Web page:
We are getting there. Setting up for our Saturn3 Performance tomorrow in collaboration with Łukasz Szałankiewicz aka Zenial at Izlog Festival. The robots and the first of the three projectors are set up, just one projector for the top-down and the one for the face projection missing.
Preparing for Izlog Festival and our Saturn3 Performance on 2nd May, 10:00 pm, we are experimenting with face-tracking and real time projections onto our faces.
Yesterday night we made some first tests, using infra-red light and a filter for visible light on the camera, to track the face and its landmarks in real time, while the projection was projected back onto the face, being visible for the human eye, but not for the special camera.
It’s a first idea of how it will be when the robots take over and transform Łukasz Szałankiewicz aka Zenial into one of them during the Saturn3 performance, synthesizing sound depending on his emotions.
Preparing for Izlog festival, we just set up our working space in the gallery: Electronics are spread out, visuals projected onto the walls, the 3D-printer is printing, a lot to do, but a coffee in the sun with everybody is a fantastic break from time to time. 🙂
Currently we are working on making our Robot Swarm perceive humans. The vision sense of our robot is a camera; the robot sees its environment, but that alone is not enough. The robot needs to learn to differentiate a bit more.
Previously we used Python and could already detect emotions, but to be more flexible and have the possibility to have more control, we are porting our coding environment to c++.
With the goal to respond to human emotions the primary goal is to detect faces. In order to teach Robertina to identify a human face, we use the computer vision and machine learning libraries OpenCV and dllib.
And see what she can already perceive: That’s Adam and me and she can identify two heads and amazingly also our so called facial landmarks that play a relevant role in her future ability to actually perceive emotions!
The workshop gives an introduction to robotics, directional sound and visual control ranging from working with mechatronic systems to programming in processing and VVVV to cross-communication using open sound control.
We give an insight into our artistic practice and participants have the possibility to engage with 5 robots and use the tools we normally use to have a jam session together. This includes controlling the movements of the robots, the sound that is played and a custom made visual mixer.
~ 4 hours, start 2pm – open end evening
informal meet-up at the gallery space,
hands-on jam session: control robots + sound + visuals
Student Center, gallery
The work is coproduced at Kontejner within the framework of EMAP / EMARE and co-funded by Creative Europe.
Fritz Heider and Marianne Simmel’s analog overhead projector animations were already used in 1944 to demonstrate how easy it is for the observer’s brain to associate emotional attachment to inanimate objects and how our human brain is hard wired for compassion.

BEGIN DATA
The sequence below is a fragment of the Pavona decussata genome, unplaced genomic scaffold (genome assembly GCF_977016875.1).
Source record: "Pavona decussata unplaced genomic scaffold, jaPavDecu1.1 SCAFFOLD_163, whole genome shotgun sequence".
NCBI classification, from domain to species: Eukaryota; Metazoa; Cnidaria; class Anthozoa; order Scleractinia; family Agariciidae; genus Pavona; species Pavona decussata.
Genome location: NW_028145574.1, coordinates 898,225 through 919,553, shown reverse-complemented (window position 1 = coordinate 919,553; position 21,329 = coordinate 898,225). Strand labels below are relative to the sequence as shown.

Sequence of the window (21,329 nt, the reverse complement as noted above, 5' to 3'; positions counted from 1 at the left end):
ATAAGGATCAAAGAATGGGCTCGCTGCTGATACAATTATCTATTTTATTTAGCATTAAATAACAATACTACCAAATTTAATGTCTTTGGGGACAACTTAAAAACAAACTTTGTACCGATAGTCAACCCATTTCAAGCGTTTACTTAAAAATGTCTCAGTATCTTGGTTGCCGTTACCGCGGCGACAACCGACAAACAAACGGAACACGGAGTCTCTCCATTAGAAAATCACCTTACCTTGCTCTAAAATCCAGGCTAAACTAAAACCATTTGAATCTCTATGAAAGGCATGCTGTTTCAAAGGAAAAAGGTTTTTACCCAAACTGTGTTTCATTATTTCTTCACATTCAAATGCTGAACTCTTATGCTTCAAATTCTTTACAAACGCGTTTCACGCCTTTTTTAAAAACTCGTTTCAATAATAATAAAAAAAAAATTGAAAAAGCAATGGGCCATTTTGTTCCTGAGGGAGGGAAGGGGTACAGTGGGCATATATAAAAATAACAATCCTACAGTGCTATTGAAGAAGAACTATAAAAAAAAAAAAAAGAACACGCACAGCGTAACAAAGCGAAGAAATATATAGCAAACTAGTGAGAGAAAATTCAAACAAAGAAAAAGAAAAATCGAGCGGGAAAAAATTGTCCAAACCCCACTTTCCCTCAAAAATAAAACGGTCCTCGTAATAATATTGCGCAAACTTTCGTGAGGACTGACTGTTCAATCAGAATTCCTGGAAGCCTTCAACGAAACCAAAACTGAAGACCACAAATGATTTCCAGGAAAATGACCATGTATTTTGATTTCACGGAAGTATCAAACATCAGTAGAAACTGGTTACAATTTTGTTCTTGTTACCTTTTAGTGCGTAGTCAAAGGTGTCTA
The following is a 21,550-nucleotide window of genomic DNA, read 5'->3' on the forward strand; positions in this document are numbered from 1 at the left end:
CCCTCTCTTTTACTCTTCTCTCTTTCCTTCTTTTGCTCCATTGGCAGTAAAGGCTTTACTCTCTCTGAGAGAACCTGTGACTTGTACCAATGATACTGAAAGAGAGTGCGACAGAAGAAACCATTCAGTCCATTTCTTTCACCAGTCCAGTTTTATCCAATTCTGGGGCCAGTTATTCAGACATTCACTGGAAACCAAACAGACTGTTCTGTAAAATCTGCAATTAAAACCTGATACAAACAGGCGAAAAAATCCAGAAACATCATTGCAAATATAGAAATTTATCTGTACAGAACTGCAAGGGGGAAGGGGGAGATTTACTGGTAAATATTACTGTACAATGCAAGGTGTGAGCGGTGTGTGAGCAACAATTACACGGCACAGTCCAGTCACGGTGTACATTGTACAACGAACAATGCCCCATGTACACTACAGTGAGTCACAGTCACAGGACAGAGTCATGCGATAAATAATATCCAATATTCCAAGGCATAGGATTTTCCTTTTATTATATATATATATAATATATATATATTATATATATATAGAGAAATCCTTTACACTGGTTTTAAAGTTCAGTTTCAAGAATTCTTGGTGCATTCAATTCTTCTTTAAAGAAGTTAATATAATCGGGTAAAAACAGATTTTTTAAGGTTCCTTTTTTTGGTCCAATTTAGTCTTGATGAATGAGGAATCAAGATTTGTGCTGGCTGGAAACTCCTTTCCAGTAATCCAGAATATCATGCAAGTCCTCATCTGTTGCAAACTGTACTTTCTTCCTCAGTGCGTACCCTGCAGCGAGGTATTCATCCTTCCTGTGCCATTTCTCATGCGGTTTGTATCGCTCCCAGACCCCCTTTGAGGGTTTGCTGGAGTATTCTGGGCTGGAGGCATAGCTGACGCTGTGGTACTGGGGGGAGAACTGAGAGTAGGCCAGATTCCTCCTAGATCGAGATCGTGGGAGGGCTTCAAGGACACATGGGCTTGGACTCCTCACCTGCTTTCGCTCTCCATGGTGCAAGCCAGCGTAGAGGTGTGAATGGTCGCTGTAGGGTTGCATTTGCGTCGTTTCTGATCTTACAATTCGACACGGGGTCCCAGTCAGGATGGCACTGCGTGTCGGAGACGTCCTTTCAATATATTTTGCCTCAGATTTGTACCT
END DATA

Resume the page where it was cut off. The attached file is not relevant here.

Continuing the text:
Empathy Swarm will transplant this from a digital to a physical environment by creating a swarm of robots that as a whole can adapt its behavior and interacts with the observer’s emotional feedback.
An inspiring and challenging conference in Helsinki asking real questions about the role and future of media art in Europe. Sara Cook gave an impressive overview about the history of media art and the challenges of it.
The conference was also the perfect opportunity to meet-up and discuss with all the EMAP/EMARE artists and organizations and to get to know each other’s projects. For the first time we also met the organizers of our residency from KONTEJNER.
“Sanatorium Dźwięku launched in 2015 in Sokołowsko is a festival dedicated to contemporary experimental music and sound art. Its main objective is to present the phenomena and trends in the 20th and 21st centuries, maintaining the balance between traditions of experimental music and the new, still structureless tendencies.” from http://festiwal.sanatoriumdzwieku.pl/en/ .
From stereo, multidirectional sound, to a sound beam of precision. Adam Donovan and Katrin Hochschuh offer a visual manifestation of what we hear, or as Gail Priest encourages us to question, sounds we may see and visuals we may hear. This brings the rare opportunity to sit with a precise point of sound as it moves through space. The Curious Tautophone robot is controlling the inputs here. I am mesmerized with the fine silver lines that form curves in constant motion, evolving in their formations. Some dancing toward the center, others away from it. Gliding and sliding as the sound too circulates, as I move in and out of conscious awareness of it. Both eyes and ears are invited to follow. Is my latent memory darting out before me, as I see spiders’ legs or feel fingers upon my skull? Lines flipping and flicking to create new shapes. Lines splaying from center to periphery or creating rings. The reflection of the metal robotic head running across the fine lines as circles dancing into and out of swirls. What Priest offered in her meditative voiceover tones I feel here in the constant flows of these fine lines.